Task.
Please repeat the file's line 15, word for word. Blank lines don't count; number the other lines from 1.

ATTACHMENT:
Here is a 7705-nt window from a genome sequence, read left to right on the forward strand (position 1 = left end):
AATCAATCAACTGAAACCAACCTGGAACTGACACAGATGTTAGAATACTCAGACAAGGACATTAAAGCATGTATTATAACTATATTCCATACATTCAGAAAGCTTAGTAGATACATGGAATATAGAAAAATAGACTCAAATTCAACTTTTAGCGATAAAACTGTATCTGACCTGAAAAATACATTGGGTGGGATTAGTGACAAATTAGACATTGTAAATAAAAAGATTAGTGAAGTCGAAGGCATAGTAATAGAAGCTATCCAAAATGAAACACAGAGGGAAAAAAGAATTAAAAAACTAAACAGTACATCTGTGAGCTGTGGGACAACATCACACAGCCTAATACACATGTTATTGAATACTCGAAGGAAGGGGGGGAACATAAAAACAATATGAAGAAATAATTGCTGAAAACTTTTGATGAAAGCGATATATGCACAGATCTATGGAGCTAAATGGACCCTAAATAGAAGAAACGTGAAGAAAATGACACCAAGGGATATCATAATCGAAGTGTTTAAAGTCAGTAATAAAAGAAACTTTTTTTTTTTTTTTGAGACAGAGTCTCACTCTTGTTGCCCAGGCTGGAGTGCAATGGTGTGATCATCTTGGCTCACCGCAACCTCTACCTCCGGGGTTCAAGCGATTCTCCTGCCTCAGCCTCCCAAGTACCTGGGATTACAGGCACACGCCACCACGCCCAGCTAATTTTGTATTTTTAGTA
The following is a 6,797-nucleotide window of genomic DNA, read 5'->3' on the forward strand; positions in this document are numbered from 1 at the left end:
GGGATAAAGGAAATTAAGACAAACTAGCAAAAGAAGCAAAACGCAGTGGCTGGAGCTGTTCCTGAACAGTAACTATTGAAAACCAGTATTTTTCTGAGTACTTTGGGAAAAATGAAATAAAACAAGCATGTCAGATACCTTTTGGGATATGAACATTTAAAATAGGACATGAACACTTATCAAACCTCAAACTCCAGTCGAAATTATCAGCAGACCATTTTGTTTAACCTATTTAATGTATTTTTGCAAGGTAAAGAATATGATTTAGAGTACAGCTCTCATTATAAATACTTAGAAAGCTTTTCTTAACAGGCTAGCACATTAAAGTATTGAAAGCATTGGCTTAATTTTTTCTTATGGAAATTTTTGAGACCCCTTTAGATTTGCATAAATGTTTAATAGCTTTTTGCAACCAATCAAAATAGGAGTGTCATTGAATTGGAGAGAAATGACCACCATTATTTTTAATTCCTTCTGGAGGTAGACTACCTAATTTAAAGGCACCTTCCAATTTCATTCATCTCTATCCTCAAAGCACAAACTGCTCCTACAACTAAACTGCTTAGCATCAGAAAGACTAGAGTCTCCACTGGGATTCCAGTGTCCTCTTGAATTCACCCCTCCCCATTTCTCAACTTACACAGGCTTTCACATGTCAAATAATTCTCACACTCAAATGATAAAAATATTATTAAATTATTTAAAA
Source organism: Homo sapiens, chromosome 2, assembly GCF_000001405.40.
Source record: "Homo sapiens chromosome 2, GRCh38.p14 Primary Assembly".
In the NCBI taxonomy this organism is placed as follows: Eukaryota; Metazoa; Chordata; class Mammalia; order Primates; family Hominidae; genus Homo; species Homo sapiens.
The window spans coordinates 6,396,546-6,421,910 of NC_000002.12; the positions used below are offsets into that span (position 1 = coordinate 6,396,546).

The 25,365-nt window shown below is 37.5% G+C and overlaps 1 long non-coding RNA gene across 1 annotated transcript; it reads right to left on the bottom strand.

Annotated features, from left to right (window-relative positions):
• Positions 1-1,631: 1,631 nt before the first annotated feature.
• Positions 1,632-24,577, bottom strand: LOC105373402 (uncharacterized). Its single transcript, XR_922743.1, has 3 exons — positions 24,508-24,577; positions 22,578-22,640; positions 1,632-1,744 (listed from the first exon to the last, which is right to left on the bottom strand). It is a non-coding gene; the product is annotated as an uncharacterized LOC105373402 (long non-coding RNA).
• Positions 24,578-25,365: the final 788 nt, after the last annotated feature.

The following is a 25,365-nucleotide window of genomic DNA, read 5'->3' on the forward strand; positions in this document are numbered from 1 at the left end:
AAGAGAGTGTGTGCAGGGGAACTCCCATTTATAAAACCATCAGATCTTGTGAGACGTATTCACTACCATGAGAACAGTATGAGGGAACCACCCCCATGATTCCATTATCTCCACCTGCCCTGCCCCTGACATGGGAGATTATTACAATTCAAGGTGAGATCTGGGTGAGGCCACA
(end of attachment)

AAGAGAGTGTGTGCAGGGGAACTCCCATTTATAAAACCATCAGATCTTGTGAGACGTATTCACTACCATGAGAACAGTATGAGGGAACCACCCCCATGATTCCATTATCTCCACCTGCCCTGCCCCTGACATGGGAGATTATTACAATTCAAGGTGAGATCTGGGTGAGGCCACA